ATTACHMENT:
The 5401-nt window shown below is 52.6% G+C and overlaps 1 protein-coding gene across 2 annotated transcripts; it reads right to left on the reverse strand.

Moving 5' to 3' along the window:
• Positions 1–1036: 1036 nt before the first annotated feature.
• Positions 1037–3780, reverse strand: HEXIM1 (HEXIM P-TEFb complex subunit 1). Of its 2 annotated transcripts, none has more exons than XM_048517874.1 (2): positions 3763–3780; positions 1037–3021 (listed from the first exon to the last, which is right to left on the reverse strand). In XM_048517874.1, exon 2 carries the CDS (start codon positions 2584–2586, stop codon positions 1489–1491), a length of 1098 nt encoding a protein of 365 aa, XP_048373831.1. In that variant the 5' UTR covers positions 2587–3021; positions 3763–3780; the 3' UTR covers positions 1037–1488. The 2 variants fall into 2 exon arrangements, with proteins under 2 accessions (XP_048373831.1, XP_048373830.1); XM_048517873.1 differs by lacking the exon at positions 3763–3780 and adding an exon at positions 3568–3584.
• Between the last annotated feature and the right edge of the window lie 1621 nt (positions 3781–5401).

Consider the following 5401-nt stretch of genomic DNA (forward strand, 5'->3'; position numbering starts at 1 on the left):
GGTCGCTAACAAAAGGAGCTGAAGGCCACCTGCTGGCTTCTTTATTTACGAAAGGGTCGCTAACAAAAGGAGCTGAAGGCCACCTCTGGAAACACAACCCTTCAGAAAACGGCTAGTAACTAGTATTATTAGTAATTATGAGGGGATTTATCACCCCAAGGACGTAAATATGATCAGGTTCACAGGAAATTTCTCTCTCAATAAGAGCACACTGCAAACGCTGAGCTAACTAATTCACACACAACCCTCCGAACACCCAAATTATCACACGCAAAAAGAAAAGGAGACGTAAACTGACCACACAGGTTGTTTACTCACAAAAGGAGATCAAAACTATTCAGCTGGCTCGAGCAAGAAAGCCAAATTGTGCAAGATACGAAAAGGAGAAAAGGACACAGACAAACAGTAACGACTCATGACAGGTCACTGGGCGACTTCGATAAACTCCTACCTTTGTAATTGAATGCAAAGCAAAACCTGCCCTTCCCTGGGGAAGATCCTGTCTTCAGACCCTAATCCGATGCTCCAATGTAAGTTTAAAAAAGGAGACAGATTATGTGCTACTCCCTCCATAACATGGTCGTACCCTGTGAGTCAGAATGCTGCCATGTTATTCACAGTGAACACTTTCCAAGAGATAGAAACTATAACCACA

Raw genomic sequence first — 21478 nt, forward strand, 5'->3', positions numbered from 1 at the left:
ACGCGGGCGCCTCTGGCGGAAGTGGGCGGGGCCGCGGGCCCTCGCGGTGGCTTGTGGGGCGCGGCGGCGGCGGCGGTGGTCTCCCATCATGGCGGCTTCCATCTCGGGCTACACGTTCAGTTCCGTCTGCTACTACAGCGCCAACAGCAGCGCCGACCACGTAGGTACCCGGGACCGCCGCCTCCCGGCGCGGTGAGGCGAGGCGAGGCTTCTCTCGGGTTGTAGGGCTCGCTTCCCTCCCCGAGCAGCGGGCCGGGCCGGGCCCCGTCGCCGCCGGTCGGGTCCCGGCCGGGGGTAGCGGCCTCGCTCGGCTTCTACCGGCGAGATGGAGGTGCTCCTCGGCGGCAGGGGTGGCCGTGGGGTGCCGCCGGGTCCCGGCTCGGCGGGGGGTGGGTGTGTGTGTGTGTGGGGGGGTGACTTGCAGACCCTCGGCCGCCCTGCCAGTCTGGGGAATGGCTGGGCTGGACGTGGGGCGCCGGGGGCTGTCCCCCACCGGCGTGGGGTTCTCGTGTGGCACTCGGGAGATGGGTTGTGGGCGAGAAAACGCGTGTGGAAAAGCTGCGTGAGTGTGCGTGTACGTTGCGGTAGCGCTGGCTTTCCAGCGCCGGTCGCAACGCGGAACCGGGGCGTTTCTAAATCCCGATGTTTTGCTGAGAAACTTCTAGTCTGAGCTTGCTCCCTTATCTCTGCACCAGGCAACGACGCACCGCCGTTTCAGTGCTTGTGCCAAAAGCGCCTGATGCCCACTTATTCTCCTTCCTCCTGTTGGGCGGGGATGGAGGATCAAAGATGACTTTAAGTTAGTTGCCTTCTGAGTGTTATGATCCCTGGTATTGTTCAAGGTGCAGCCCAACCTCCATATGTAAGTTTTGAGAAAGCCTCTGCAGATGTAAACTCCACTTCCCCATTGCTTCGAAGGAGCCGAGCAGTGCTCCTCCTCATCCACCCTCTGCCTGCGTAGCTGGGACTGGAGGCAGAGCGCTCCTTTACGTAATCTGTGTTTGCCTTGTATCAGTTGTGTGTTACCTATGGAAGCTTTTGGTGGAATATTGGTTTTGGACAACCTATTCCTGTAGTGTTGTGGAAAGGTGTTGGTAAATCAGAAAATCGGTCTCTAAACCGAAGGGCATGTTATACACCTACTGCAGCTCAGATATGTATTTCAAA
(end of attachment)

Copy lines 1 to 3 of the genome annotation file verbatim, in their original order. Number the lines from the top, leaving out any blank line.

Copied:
The 5401-nt window shown below is 52.6% G+C and overlaps 1 protein-coding gene across 2 annotated transcripts; it reads right to left on the reverse strand.

Moving 5' to 3' along the window:
• Positions 1–1036: 1036 nt before the first annotated feature.